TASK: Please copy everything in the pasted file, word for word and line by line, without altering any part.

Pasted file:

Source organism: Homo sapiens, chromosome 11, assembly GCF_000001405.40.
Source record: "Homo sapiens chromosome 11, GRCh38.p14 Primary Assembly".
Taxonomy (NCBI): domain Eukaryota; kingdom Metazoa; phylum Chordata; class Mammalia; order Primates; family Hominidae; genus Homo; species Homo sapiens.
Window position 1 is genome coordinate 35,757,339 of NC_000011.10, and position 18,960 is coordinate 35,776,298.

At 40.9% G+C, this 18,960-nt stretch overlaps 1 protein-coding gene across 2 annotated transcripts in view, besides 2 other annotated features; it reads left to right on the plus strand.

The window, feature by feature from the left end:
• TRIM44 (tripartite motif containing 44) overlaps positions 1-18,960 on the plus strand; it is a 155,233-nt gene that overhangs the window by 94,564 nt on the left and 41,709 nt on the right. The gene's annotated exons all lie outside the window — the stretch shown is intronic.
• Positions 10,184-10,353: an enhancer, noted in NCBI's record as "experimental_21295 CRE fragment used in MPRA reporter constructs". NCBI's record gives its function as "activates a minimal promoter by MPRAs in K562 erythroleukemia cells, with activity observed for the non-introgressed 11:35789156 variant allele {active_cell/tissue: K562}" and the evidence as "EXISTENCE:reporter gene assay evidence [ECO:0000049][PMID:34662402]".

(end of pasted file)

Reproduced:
Source organism: Homo sapiens, chromosome 11, assembly GCF_000001405.40.
Source record: "Homo sapiens chromosome 11, GRCh38.p14 Primary Assembly".
Taxonomy (NCBI): domain Eukaryota; kingdom Metazoa; phylum Chordata; class Mammalia; order Primates; family Hominidae; genus Homo; species Homo sapiens.
Window position 1 is genome coordinate 35,757,339 of NC_000011.10, and position 18,960 is coordinate 35,776,298.

At 40.9% G+C, this 18,960-nt stretch overlaps 1 protein-coding gene across 2 annotated transcripts in view, besides 2 other annotated features; it reads left to right on the plus strand.

The window, feature by feature from the left end:
• TRIM44 (tripartite motif containing 44) overlaps positions 1-18,960 on the plus strand; it is a 155,233-nt gene that overhangs the window by 94,564 nt on the left and 41,709 nt on the right. The gene's annotated exons all lie outside the window — the stretch shown is intronic.
• Positions 10,184-10,353: an enhancer, noted in NCBI's record as "experimental_21295 CRE fragment used in MPRA reporter constructs". NCBI's record gives its function as "activates a minimal promoter by MPRAs in K562 erythroleukemia cells, with activity observed for the non-introgressed 11:35789156 variant allele {active_cell/tissue: K562}" and the evidence as "EXISTENCE:reporter gene assay evidence [ECO:0000049][PMID:34662402]".